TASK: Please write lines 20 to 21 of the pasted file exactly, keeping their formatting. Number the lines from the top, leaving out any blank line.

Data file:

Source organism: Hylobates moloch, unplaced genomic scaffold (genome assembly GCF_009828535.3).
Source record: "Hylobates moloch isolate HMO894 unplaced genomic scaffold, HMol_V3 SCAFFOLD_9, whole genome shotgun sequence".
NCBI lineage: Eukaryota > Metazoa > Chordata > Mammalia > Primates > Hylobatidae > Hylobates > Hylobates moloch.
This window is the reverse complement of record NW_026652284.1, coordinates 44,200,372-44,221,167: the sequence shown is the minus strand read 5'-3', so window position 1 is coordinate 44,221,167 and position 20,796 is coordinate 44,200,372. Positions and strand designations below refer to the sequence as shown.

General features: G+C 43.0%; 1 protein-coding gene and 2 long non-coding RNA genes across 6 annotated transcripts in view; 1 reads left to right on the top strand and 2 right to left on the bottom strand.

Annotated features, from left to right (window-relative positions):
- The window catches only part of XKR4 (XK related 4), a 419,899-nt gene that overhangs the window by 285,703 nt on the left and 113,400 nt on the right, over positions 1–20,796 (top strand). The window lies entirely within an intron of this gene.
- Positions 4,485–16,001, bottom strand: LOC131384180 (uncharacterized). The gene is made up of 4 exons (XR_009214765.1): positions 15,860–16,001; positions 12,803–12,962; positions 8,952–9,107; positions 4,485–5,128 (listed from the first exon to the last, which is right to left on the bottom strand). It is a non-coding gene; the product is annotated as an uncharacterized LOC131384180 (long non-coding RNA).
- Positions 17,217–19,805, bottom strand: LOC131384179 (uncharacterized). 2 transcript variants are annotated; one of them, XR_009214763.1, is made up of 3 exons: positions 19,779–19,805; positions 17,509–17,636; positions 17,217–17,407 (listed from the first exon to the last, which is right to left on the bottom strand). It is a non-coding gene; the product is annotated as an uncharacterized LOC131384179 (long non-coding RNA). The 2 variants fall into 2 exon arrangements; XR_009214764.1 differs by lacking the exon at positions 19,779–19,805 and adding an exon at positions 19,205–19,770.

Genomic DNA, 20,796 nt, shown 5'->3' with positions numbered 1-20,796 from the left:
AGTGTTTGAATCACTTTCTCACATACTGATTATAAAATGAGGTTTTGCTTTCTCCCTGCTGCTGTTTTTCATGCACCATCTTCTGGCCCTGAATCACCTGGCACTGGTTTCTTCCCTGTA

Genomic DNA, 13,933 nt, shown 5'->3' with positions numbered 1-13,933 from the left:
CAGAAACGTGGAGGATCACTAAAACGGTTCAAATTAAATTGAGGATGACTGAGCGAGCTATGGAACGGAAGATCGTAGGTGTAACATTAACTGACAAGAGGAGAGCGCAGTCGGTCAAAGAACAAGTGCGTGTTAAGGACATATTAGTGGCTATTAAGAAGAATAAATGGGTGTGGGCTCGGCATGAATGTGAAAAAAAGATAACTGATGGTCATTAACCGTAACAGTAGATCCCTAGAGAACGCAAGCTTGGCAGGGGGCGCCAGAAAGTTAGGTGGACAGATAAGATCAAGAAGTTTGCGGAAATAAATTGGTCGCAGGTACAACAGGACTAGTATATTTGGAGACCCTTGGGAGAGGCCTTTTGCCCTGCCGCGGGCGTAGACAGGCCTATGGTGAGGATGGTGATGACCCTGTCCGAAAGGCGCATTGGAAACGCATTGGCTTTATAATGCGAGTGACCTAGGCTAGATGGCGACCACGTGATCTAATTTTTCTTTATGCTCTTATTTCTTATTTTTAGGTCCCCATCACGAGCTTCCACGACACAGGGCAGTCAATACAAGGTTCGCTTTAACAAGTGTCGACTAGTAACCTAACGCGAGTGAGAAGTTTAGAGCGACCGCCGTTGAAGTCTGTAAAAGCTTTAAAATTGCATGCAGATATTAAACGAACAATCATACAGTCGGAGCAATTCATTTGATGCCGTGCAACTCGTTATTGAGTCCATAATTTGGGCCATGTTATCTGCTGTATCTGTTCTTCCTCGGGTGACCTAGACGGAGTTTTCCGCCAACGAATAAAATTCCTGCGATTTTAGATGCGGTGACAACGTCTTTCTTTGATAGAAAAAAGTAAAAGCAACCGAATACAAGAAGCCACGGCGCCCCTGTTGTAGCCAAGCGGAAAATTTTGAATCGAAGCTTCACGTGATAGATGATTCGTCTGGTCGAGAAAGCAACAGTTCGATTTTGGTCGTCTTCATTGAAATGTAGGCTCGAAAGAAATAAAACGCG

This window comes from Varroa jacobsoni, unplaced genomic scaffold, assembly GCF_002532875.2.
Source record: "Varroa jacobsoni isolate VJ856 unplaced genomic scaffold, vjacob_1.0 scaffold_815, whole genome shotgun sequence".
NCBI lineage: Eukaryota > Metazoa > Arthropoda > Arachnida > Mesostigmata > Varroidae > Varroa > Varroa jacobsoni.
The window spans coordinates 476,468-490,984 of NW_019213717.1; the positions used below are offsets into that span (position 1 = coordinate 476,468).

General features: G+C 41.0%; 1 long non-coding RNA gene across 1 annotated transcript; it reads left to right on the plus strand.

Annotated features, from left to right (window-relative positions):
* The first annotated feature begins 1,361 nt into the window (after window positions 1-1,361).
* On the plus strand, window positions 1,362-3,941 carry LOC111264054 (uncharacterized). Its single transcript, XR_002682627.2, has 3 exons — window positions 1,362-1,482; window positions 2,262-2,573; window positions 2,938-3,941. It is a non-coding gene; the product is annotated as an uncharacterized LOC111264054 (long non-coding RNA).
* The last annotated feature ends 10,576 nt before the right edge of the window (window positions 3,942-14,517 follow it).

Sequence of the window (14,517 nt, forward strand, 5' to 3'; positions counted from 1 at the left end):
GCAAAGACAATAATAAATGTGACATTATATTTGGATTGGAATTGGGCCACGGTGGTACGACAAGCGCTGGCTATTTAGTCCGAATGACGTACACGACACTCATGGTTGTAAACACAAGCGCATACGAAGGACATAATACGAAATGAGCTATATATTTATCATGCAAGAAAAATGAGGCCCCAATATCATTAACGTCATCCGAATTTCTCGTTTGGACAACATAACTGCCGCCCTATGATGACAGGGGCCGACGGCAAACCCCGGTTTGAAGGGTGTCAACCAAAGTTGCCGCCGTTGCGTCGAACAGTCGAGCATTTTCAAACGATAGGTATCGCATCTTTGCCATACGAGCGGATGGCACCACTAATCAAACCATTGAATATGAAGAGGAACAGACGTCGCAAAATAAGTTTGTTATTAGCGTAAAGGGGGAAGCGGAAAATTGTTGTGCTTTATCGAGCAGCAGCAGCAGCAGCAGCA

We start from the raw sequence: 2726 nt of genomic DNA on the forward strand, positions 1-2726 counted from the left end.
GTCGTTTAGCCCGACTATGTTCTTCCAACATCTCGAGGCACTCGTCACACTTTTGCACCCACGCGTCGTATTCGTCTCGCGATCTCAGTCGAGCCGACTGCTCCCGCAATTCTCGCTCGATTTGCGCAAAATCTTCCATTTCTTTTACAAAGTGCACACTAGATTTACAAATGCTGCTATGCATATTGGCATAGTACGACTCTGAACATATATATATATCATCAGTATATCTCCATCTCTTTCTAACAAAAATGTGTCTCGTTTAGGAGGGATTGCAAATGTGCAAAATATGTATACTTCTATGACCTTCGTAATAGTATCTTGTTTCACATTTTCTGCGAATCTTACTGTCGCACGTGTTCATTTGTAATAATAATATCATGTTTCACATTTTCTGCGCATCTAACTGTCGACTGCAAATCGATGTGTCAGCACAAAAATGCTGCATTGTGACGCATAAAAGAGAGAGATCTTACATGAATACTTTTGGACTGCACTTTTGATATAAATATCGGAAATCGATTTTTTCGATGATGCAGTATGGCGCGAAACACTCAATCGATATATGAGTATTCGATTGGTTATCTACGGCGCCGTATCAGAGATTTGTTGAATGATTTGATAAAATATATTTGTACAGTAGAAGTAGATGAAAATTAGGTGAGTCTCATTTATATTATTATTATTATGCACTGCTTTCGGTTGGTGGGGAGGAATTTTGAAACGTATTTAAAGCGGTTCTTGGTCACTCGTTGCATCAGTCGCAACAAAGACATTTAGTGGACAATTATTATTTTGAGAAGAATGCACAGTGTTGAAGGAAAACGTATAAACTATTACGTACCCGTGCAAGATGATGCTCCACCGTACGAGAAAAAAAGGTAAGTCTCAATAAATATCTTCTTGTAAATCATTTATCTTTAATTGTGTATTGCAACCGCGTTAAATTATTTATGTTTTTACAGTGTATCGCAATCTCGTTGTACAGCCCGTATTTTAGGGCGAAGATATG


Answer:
* The first annotated feature begins 1,361 nt into the window (after window positions 1-1,361).
* On the plus strand, window positions 1,362-3,941 carry LOC111264054 (uncharacterized). Its single transcript, XR_002682627.2, has 3 exons — window positions 1,362-1,482; window positions 2,262-2,573; window positions 2,938-3,941. It is a non-coding gene; the product is annotated as an uncharacterized LOC111264054 (long non-coding RNA).